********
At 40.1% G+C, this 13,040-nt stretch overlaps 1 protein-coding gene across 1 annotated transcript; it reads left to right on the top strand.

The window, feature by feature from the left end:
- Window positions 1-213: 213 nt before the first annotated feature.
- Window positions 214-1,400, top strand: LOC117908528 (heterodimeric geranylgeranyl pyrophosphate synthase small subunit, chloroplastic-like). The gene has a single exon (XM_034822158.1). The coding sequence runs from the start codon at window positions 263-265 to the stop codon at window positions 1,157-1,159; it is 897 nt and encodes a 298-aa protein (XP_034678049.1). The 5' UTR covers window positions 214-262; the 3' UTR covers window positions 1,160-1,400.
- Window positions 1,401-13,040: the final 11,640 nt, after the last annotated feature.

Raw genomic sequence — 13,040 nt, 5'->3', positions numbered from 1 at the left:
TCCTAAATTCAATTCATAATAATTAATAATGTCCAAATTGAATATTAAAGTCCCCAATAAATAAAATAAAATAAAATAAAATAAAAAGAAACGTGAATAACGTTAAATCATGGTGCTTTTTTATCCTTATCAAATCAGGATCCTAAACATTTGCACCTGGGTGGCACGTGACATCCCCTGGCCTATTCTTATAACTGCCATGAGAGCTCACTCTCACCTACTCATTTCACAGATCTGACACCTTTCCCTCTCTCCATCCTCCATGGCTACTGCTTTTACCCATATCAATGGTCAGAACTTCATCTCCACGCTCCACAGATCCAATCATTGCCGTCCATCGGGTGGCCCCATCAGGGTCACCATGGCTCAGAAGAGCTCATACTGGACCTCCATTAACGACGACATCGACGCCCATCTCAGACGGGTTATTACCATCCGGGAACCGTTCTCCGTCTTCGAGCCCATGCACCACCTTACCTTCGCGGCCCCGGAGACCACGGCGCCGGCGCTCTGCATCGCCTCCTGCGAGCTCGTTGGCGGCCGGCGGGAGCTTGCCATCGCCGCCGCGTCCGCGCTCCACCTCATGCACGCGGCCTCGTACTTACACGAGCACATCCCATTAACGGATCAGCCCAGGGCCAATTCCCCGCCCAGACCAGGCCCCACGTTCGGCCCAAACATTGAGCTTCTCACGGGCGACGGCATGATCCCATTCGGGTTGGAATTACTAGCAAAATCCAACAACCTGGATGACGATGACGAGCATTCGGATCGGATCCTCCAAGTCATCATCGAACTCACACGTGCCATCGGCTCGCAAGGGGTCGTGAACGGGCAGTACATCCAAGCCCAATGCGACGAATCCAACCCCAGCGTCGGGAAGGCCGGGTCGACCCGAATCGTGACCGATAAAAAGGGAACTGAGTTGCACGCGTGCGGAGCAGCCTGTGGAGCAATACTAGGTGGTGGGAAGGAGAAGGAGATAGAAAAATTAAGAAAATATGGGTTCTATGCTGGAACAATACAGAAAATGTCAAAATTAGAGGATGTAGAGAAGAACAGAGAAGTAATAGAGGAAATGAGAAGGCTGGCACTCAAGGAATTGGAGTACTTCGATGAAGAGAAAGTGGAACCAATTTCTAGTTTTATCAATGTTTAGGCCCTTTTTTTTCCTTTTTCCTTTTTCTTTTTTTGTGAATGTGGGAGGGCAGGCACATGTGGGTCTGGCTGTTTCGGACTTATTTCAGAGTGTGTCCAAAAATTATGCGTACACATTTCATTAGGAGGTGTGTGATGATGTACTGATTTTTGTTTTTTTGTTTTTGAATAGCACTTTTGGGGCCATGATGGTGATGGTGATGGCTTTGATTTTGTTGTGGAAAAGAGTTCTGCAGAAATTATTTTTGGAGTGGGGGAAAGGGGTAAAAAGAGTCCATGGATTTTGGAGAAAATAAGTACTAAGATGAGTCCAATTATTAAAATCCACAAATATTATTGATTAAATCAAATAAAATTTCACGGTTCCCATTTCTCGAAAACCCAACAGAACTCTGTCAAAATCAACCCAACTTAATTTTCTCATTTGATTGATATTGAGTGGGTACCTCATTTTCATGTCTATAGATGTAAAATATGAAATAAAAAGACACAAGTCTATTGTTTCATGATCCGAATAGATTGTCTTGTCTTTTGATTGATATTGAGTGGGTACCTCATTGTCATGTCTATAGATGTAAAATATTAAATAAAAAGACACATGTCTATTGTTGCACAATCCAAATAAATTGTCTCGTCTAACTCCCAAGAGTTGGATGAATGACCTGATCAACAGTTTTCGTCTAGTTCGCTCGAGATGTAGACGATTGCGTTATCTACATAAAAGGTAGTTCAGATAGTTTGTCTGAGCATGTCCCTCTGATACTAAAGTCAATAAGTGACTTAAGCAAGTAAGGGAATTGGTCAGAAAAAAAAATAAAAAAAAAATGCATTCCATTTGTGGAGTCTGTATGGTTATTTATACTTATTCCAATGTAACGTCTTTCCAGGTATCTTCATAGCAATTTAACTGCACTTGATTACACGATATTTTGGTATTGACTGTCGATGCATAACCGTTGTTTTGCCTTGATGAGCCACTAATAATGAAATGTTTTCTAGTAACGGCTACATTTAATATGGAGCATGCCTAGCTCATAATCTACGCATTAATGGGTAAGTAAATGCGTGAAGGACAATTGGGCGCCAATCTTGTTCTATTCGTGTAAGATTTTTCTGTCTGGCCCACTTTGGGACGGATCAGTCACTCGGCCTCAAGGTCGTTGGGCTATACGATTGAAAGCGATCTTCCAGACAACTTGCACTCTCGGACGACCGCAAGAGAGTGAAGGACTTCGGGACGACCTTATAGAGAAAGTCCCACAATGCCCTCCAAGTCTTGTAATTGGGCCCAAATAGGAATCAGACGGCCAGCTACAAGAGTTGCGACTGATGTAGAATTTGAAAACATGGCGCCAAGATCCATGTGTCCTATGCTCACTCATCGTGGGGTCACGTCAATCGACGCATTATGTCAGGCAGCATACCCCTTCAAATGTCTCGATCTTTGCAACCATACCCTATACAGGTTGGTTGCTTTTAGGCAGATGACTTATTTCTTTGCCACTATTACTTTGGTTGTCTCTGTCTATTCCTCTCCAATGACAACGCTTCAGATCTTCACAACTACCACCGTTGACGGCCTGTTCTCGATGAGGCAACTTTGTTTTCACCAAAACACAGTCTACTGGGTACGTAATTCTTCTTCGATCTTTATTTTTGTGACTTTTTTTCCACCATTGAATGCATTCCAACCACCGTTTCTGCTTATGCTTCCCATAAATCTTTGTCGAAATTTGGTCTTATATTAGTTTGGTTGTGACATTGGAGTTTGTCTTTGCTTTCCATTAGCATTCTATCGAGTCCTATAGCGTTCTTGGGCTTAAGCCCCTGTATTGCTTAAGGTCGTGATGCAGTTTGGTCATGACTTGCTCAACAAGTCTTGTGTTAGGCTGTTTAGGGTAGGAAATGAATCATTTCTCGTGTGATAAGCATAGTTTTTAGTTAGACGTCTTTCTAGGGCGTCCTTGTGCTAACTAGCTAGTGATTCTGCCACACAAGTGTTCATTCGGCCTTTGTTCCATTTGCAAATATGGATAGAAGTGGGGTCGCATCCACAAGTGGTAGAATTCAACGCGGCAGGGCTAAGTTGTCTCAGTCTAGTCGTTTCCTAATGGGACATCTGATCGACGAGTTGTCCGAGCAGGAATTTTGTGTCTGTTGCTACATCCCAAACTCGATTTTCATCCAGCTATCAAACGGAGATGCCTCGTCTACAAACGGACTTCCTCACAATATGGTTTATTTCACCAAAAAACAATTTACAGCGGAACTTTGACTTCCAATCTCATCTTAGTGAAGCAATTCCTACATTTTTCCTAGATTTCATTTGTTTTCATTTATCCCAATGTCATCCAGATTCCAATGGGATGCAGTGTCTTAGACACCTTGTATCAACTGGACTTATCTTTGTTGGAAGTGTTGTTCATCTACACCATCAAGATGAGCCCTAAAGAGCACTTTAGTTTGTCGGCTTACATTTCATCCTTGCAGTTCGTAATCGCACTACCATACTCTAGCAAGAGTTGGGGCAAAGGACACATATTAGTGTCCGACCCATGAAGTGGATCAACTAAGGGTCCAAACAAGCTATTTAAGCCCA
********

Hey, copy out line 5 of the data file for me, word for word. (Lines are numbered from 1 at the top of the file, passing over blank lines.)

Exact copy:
- Window positions 1,401-13,040: the final 11,640 nt, after the last annotated feature.